Artist's concept of SWOT's KaRIN instrument. (Image courtesy of NASA)
Assessing the impact of climate change on freshwater resources—a rapidly growing concern on a global scale—requires comprehensive measurements. Gathering such information from space is the best method, but as of now, measurements are taken on only 15% of lakes around the world.
By using wide swath altimetry technology to gather high-resolution elevation measurements of ocean and other water surfaces, the Surface Water and Ocean Topography (SWOT) mission aims to survey Earth’s surface water and map ocean surface height with greater detail than previously recorded.
A soon-to-be-developed spacecraft, coming from a joint project between NASA and the French space agency Centre National d'Études Spatiales (CNES), will contain instruments to measure the ocean’s surface at 10 times the resolution of current technologies. Key among the instruments is the Ka-band radar interferometer (KaRIn) provided by NASA. KaRIn contains two Ka-band synthetic-aperture radar (SAR) antennas, both of which transmit and receive the emitted radar pulses. Its wide swath is able to cover all of the planet’s lakes, rivers, reservoirs, and oceans at least twice every 21 days.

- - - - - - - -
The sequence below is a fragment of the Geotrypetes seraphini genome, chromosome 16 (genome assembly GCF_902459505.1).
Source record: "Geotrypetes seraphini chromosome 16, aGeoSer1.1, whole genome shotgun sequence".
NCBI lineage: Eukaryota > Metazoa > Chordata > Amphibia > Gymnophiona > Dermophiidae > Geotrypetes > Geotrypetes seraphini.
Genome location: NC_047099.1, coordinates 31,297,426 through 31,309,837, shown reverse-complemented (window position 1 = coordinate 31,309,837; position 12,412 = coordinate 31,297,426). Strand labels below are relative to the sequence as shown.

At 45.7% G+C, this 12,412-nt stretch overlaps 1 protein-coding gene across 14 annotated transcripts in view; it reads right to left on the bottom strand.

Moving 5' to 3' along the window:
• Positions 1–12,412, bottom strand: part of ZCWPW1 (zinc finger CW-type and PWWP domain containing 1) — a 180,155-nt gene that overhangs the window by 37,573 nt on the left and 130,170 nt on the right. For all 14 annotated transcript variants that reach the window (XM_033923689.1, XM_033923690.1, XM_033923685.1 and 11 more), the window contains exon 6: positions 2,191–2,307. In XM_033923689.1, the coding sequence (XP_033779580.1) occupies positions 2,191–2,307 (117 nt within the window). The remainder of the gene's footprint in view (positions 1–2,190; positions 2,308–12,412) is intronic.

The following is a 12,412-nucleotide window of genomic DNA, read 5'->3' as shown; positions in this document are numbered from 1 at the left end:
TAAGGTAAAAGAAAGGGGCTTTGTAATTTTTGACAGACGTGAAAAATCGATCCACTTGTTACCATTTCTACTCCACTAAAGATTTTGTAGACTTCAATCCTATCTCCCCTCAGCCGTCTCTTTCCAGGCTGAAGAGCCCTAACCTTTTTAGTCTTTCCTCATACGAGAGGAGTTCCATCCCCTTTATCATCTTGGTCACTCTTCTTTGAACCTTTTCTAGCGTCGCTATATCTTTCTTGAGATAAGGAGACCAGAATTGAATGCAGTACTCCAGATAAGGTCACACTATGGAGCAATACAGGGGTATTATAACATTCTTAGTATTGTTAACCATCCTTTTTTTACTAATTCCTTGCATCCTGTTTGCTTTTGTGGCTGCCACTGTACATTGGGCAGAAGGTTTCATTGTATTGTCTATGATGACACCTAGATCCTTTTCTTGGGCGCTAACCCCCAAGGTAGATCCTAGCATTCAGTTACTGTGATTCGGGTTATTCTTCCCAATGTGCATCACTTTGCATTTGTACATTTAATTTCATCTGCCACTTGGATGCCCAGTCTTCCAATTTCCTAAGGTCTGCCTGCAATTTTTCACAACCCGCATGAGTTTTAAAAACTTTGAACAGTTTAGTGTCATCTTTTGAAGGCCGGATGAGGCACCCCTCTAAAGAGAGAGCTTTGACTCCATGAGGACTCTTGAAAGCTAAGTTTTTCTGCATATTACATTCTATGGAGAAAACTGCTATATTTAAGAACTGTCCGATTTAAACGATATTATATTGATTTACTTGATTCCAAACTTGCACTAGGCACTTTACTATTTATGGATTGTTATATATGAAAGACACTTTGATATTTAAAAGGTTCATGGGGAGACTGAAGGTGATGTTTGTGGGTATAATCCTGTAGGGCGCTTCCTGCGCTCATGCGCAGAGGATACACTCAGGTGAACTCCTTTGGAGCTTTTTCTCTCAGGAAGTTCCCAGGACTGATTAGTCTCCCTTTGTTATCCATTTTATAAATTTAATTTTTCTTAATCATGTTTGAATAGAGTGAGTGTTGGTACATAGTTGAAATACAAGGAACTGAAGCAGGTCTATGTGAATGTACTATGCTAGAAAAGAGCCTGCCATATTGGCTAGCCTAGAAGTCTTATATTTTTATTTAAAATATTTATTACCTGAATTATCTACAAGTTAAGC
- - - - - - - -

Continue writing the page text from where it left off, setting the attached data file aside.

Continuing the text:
NASA will also supply the SWOT payload module, a microwave radiometer (MR) replete with antenna, a laser retro-reflector array, a GPS receiver payload, ground support, and launch services. CNES will provide the spacecraft bus, the KaRIn instrument’s radio-frequency-unit (RFU), a dual-frequency Ku/C-band nadir altimeter, a Doppler orbitography and radio-positioning integrated-by-satellite (DORIS) receiver package, satellite command and control, and data-processing infrastructure. The two agencies began initial studies for the mission in 2009 and plan to complete preliminary design activities in 2016, with a planned launch in 2020.